Capillary bridge technique to study superhydrophobic surfaces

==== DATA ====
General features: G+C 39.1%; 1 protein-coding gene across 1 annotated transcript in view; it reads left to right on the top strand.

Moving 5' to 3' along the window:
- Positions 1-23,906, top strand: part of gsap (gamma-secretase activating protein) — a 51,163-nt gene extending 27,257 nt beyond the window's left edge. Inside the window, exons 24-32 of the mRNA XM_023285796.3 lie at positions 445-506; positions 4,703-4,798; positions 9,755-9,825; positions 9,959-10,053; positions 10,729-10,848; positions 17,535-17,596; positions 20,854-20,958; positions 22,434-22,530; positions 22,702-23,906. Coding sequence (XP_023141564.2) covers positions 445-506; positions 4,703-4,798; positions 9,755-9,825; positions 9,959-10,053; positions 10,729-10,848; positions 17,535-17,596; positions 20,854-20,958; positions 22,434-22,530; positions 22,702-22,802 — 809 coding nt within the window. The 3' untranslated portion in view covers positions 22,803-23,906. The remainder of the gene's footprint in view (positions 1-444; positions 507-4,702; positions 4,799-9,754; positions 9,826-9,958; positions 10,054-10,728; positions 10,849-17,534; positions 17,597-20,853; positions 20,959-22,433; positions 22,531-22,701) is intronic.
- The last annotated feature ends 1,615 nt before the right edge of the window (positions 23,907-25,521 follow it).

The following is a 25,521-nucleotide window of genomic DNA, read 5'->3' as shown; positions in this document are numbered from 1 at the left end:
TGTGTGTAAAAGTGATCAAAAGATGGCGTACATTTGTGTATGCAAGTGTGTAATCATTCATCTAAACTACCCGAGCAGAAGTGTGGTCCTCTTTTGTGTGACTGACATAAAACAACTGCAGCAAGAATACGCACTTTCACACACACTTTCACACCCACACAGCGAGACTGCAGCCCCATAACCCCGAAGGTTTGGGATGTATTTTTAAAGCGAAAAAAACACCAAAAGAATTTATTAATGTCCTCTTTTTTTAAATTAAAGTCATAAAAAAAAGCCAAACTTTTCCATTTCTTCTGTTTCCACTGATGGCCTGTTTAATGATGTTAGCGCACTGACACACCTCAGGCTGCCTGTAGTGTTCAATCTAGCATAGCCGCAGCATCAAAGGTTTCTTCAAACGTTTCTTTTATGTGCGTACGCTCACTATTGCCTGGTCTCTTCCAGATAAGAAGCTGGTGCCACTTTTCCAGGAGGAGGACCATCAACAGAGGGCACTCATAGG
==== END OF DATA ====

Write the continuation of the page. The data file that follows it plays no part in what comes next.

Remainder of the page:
We present here the use of the capillary bridge technique to study the wetting properties (advancing and receding contact angles) of transparent, textured and superhydrophobic surfaces over large wetted area. Apparent contact angles on such surfaces are classically measured using a goniometer in combination with video camera side visualization and a drop shape analysis. Recent experiments of Schellenberger et al. [F. Schellenberger, N. Encinas, D. Vollmer and H. J. Butt, Phys. Rev. Lett., 2016, 116(9), 096101] show that this method can significantly underestimate the apparent advancing contact angle. We use for the first time the capillary bridge setup for such textured surfaces, leading to a large (up to several cm2) wetted area, instead of having a reduced contact zone as in the drop case (mm2 or less). (1) We show here how to use the method and its characteristics to explore the wetting properties of superhydrophobic surfaces. We have developed a new analysis method in order to obtain the value of the contact angle for any position of the substrate. (2) We compare with the classical drop side view method, showing that advancing contact angles are systematically higher. (3) We compare to a few existing models, concluding a good agreement for receding values but not for advancing angles, for which models must be refined.